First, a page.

A relaxed performance is a specially adapted show, modified for adults and children who might benefit from a more relaxed environment. Typically, they are for people who have autism or have sensory communication disorders or learning difficulties and some theatres also occasionally run them for people with dementia. A standard performance of a show can be unsettling for people with the above conditions. This could be because of the darkness of the auditorium, the loud music and sudden noises on stage, not to mention the expectation that a child must sit still and quiet for a relatively long period of time.
Relaxed performances differ from theatre to theatre, so you should always check with each venue first. But generally, at a relaxed performance it is a more informal atmosphere; the house lights don't go down as much as they normally would and in some cases are kept on entirely. Strobe lighting is avoided and if there is music then it tends to be played more quietly with no loud or sudden sound effects.
Often venues will also provide a "chill-out" zone for you to take your children to if they become distressed and quite often the theatre staff and the cast will have been briefed on how to help children with special needs.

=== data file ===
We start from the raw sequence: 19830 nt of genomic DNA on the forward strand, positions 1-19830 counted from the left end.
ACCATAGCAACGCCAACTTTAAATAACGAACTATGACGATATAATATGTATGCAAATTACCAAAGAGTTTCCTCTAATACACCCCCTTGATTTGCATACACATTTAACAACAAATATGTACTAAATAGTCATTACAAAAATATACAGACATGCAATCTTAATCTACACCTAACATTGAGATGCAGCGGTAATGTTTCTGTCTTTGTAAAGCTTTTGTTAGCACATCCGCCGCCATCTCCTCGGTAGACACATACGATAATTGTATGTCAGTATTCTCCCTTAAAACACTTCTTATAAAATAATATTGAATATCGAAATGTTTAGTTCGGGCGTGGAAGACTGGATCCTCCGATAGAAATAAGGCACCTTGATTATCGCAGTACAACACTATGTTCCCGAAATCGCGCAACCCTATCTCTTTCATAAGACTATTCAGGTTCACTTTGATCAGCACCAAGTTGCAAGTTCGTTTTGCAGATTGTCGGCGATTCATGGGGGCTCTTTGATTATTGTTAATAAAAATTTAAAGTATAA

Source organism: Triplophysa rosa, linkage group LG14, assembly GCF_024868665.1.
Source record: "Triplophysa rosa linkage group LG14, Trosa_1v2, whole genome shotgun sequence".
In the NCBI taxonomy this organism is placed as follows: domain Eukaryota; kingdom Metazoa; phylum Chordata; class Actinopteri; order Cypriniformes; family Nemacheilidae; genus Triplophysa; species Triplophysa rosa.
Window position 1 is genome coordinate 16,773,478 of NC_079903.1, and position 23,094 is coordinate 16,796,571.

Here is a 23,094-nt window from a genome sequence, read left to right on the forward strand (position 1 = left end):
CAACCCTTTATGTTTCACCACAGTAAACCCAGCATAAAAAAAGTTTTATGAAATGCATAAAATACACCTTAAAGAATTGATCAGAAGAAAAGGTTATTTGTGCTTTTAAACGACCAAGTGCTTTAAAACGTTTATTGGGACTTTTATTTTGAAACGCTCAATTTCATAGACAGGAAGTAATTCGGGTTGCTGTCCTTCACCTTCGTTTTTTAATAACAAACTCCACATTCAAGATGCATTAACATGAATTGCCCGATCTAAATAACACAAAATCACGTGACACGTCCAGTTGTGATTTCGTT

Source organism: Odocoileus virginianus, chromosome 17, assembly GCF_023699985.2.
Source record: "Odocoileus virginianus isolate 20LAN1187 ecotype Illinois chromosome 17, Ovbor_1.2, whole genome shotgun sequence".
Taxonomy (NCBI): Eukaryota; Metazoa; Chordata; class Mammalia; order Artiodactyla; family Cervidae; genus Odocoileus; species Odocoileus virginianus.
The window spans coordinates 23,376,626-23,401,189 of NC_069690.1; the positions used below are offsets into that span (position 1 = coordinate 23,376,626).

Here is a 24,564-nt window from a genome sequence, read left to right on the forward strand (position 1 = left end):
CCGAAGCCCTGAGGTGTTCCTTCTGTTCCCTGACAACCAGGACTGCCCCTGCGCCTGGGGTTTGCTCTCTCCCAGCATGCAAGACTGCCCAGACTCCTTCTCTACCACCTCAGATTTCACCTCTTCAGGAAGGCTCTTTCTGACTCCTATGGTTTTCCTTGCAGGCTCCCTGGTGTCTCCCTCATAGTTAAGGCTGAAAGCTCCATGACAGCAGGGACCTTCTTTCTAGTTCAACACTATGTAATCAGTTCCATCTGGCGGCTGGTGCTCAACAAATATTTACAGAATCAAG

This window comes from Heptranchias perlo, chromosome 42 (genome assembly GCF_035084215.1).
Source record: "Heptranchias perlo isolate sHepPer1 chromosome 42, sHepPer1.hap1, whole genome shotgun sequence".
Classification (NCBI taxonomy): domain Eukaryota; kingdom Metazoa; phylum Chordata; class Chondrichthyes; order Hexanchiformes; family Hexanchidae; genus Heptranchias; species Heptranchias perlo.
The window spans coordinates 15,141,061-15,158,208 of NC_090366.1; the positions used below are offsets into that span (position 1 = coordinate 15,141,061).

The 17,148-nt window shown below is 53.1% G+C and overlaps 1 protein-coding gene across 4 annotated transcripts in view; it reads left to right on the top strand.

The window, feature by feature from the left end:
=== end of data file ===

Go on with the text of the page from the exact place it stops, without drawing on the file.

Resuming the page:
Perhaps most importantly there is an acceptance that if your children chatter, shout out, make noises or fidget, it's absolutely fine! Tutting is most definitely not tolerated so that you can also relax without worrying that his behaviour is disrupting other patrons.
So many amazing and reputable theatre venues and companies now schedule in a relaxed performance of their productions just as they would a signed or audio-described performance, so always check with the box office to see if such an option is available. If your local venue doesn't offer relaxed performances why not write to the artistic director or general manager asking them to consider doing one in the future?